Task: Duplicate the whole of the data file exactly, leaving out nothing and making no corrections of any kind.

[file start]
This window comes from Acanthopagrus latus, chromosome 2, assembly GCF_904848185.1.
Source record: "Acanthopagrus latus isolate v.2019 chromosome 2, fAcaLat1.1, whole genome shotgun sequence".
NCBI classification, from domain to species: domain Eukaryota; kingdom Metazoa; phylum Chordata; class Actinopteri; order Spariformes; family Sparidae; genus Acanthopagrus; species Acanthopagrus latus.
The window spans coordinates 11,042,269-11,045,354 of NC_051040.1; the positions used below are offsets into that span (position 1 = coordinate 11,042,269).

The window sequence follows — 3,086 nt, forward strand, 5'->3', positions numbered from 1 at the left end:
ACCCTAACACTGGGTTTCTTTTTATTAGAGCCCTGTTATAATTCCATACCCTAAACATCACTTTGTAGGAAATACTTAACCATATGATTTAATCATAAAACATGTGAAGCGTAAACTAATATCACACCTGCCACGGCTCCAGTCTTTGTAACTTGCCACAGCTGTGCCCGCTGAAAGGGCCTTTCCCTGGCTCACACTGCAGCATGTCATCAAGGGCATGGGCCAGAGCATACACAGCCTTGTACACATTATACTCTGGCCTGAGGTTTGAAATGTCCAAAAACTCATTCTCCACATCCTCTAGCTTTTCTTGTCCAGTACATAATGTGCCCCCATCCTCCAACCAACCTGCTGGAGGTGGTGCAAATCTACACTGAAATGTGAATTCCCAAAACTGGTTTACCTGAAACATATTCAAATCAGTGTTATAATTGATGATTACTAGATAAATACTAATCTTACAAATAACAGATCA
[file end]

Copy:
This window comes from Acanthopagrus latus, chromosome 2, assembly GCF_904848185.1.
Source record: "Acanthopagrus latus isolate v.2019 chromosome 2, fAcaLat1.1, whole genome shotgun sequence".
NCBI classification, from domain to species: domain Eukaryota; kingdom Metazoa; phylum Chordata; class Actinopteri; order Spariformes; family Sparidae; genus Acanthopagrus; species Acanthopagrus latus.
The window spans coordinates 11,042,269-11,045,354 of NC_051040.1; the positions used below are offsets into that span (position 1 = coordinate 11,042,269).

The window sequence follows — 3,086 nt, forward strand, 5'->3', positions numbered from 1 at the left end:
ACCCTAACACTGGGTTTCTTTTTATTAGAGCCCTGTTATAATTCCATACCCTAAACATCACTTTGTAGGAAATACTTAACCATATGATTTAATCATAAAACATGTGAAGCGTAAACTAATATCACACCTGCCACGGCTCCAGTCTTTGTAACTTGCCACAGCTGTGCCCGCTGAAAGGGCCTTTCCCTGGCTCACACTGCAGCATGTCATCAAGGGCATGGGCCAGAGCATACACAGCCTTGTACACATTATACTCTGGCCTGAGGTTTGAAATGTCCAAAAACTCATTCTCCACATCCTCTAGCTTTTCTTGTCCAGTACATAATGTGCCCCCATCCTCCAACCAACCTGCTGGAGGTGGTGCAAATCTACACTGAAATGTGAATTCCCAAAACTGGTTTACCTGAAACATATTCAAATCAGTGTTATAATTGATGATTACTAGATAAATACTAATCTTACAAATAACAGATCA